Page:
Lewis Bradford Consulting Engineers Ltd were the structural engineering firm on the Tūranga project. The structure consists of large post-tensioned concrete walls with viscous dampers to provide a low damage structural system along with a steel moment resisting frame structure to the perimeter.
Lewis Bradford Consulting Engineers was instrumental in developing a structure that could withstand future potential earthquakes of the magnitude that destroyed many Christchurch buildings in 2011. Tūranga was constructed to very stringent performance criteria, and is designed to sustain minimal structural damage during a large earthquake thanks to an integrated, self-centering mechanism that allows the building to sway and then return to its original position.
Part of the innovative set up is a seismic force-resisting system made up of a series of large-scale concrete walls that can rock and shift to isolate the building from peak earthquake accelerations during a significant seismic event. Each wall has high tensile, pre-tensioned steel cables that clamp the wall to the foundations with approximately 1,000 tonnes of force per wall.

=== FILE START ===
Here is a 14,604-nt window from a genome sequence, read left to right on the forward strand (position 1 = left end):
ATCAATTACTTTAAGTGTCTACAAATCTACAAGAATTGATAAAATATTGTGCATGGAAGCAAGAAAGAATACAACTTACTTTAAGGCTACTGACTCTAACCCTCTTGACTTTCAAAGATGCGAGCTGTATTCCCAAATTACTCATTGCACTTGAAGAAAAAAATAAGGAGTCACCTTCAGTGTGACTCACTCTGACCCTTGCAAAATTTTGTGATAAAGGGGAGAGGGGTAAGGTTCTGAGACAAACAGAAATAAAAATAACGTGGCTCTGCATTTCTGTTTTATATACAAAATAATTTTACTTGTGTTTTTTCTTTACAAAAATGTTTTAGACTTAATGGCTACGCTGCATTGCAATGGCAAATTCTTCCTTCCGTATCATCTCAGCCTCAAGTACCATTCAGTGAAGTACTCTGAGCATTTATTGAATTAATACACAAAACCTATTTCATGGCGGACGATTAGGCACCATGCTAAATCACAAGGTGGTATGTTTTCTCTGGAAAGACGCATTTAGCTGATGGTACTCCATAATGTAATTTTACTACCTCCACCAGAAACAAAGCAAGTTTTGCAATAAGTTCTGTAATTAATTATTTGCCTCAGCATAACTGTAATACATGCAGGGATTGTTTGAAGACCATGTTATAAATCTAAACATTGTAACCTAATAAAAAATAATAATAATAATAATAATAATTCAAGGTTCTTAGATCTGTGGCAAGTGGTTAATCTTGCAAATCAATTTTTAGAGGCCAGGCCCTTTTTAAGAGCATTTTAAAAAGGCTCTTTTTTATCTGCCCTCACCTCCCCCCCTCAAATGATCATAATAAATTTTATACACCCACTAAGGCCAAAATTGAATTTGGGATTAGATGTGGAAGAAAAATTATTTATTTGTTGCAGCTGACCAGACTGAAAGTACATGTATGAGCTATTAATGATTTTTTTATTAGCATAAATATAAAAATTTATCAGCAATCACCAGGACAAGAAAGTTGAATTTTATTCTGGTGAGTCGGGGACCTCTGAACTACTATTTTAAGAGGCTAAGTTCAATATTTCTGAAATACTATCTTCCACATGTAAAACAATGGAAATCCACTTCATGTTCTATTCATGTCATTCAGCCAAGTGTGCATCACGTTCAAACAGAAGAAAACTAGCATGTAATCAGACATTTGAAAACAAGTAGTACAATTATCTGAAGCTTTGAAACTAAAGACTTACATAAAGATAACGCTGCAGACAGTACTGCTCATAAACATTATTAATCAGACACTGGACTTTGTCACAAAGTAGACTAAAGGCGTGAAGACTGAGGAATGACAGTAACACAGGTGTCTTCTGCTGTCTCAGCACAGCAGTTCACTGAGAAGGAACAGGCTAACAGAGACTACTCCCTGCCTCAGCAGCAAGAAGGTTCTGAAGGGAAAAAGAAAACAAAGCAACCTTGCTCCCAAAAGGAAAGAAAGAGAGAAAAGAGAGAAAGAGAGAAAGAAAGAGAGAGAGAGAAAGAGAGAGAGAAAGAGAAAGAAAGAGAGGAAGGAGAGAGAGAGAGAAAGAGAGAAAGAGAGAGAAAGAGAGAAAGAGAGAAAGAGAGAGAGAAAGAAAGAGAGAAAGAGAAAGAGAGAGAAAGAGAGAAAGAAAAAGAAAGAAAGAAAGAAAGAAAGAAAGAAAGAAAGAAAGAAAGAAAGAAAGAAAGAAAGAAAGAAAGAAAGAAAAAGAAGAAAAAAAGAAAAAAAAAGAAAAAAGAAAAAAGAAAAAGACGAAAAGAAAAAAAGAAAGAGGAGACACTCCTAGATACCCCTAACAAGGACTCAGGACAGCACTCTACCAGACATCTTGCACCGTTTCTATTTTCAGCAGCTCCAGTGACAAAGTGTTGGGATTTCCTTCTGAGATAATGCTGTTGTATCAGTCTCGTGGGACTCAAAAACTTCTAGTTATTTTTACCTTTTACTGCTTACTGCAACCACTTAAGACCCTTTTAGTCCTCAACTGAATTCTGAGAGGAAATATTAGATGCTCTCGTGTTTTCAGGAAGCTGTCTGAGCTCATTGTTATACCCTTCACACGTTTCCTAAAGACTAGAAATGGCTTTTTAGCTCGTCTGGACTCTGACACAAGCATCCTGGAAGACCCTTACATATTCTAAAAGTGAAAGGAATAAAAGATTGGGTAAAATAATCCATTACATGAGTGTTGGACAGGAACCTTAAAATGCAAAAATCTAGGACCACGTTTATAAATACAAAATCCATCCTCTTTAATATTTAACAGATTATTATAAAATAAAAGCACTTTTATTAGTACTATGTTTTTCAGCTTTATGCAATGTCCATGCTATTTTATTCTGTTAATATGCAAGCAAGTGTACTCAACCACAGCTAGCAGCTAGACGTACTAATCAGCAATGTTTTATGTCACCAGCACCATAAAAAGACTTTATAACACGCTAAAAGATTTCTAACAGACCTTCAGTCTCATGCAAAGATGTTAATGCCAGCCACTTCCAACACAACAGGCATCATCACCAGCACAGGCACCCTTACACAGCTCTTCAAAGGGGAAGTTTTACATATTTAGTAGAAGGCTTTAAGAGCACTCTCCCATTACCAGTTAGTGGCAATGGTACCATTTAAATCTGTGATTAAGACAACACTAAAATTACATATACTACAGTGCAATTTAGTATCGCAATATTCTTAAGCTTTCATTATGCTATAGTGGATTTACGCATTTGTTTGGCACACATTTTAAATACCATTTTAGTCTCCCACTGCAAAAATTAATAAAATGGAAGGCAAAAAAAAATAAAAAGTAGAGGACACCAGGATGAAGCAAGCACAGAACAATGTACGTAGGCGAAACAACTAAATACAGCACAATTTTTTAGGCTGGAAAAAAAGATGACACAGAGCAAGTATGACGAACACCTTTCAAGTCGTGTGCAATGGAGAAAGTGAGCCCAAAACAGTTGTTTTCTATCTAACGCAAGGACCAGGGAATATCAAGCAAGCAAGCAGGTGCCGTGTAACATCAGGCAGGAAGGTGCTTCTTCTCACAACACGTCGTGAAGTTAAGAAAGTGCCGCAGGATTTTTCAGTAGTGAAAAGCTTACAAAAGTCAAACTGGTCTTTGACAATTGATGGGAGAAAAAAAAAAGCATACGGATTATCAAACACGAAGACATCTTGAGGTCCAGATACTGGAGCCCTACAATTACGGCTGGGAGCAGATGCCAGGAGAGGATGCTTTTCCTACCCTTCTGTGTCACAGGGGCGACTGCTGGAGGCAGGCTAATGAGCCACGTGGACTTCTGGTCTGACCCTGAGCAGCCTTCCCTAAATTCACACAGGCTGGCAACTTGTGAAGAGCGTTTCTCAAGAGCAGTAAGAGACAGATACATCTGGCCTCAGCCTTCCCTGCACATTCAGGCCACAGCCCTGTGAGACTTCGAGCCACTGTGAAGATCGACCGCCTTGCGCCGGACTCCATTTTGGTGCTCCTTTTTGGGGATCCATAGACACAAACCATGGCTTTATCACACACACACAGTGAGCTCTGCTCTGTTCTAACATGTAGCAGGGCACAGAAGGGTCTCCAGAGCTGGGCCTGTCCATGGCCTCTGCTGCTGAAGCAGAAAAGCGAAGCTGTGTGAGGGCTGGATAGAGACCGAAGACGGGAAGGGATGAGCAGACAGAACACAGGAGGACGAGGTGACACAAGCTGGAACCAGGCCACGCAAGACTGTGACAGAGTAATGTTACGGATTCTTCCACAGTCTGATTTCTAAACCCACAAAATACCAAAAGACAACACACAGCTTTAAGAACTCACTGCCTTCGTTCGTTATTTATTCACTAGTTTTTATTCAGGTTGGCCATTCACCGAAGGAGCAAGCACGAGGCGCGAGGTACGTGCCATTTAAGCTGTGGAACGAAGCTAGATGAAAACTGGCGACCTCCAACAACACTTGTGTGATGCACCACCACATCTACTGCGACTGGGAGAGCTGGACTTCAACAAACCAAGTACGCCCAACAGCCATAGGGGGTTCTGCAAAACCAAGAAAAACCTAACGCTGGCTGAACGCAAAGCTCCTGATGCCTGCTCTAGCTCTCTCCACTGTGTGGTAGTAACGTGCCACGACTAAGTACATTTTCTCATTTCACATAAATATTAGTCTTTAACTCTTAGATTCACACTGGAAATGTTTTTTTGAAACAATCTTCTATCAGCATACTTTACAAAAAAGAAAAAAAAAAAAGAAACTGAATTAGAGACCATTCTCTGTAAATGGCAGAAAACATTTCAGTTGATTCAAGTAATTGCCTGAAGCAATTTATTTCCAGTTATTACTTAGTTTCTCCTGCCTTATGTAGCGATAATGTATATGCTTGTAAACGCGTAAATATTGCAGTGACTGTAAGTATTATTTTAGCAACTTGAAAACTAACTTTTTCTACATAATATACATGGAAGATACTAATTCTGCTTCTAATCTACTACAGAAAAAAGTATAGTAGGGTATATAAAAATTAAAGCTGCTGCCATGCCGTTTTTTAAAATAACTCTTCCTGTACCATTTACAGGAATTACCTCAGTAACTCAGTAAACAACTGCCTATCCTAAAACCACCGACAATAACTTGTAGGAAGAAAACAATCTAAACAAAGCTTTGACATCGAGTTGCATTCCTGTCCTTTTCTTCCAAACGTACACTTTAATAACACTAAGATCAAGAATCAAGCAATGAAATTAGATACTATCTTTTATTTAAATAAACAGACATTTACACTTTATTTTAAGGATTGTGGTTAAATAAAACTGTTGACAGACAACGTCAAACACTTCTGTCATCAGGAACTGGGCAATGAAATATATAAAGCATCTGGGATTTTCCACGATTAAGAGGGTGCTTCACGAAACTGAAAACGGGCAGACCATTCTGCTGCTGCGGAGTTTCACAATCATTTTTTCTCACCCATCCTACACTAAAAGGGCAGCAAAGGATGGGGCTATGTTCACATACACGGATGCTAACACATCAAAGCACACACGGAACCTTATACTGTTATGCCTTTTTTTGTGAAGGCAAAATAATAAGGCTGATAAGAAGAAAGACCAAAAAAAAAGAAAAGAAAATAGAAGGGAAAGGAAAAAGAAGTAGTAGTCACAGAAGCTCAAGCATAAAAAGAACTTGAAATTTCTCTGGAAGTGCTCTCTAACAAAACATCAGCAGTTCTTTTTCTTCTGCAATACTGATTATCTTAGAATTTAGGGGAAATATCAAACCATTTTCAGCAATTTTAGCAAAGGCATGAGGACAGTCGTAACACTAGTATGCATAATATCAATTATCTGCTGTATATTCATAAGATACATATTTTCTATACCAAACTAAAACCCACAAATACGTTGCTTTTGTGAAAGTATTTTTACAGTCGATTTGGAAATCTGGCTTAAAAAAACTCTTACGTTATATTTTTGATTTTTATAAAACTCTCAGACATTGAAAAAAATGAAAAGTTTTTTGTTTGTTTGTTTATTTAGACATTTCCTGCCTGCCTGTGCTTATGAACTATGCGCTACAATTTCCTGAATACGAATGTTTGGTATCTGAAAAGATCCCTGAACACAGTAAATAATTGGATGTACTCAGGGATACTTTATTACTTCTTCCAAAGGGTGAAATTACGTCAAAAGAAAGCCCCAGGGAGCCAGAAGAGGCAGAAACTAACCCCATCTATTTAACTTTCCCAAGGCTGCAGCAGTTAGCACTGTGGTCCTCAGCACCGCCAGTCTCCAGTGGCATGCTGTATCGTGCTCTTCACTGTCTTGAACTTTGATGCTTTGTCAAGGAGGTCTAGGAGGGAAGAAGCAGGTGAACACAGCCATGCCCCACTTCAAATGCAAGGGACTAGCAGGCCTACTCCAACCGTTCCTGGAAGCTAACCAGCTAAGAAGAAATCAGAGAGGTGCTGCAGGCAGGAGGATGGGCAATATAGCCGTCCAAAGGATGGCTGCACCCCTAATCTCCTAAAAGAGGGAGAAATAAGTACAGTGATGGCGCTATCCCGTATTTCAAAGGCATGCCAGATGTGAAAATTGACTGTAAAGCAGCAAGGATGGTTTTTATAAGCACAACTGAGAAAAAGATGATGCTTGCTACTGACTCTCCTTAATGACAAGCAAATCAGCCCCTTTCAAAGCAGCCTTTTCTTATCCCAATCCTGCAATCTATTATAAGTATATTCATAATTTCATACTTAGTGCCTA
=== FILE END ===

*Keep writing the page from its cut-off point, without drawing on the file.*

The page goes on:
The structural engineering and design used in Tūranga has won a number of awards.
- Find out more about the structural engineering on Schmidt Hammer Lassen Architects page about Tūranga
- View Lewis Bradford Consulting Engineers Ltd information on the low damage features of Tūranga [PDF]
- Watch timelapse video of Tūranga under construction.
More about the extrusion dampers in Tūranga
Innovative engineering that will minimise damage during a large earthquake has been used in Tūranga. This low-damage structural engineering design, developed by University of Canterbury Associate Professor Geoffrey Rodgers, uses “dampers” to both absorb energy in a big earthquake and prevent building damage.
Tūranga has large extrusion dampers, bolted at key points between the base walls and the foundation to act as motion restraints during an earthquake. Twenty of these one metre-long dampers – each weighing 185 kilograms – have been used.
“Under a low level of shaking, this building will respond just like a fixed base structure,” Associate Professor Rodgers says. “Once you get beyond that low level of shaking, it has been designed to roll and move at the base, but in a controlled way.”
- Read more: UC Engineering innovation boosts new city library's quake resilience, University of Canterbury, 28 August 2018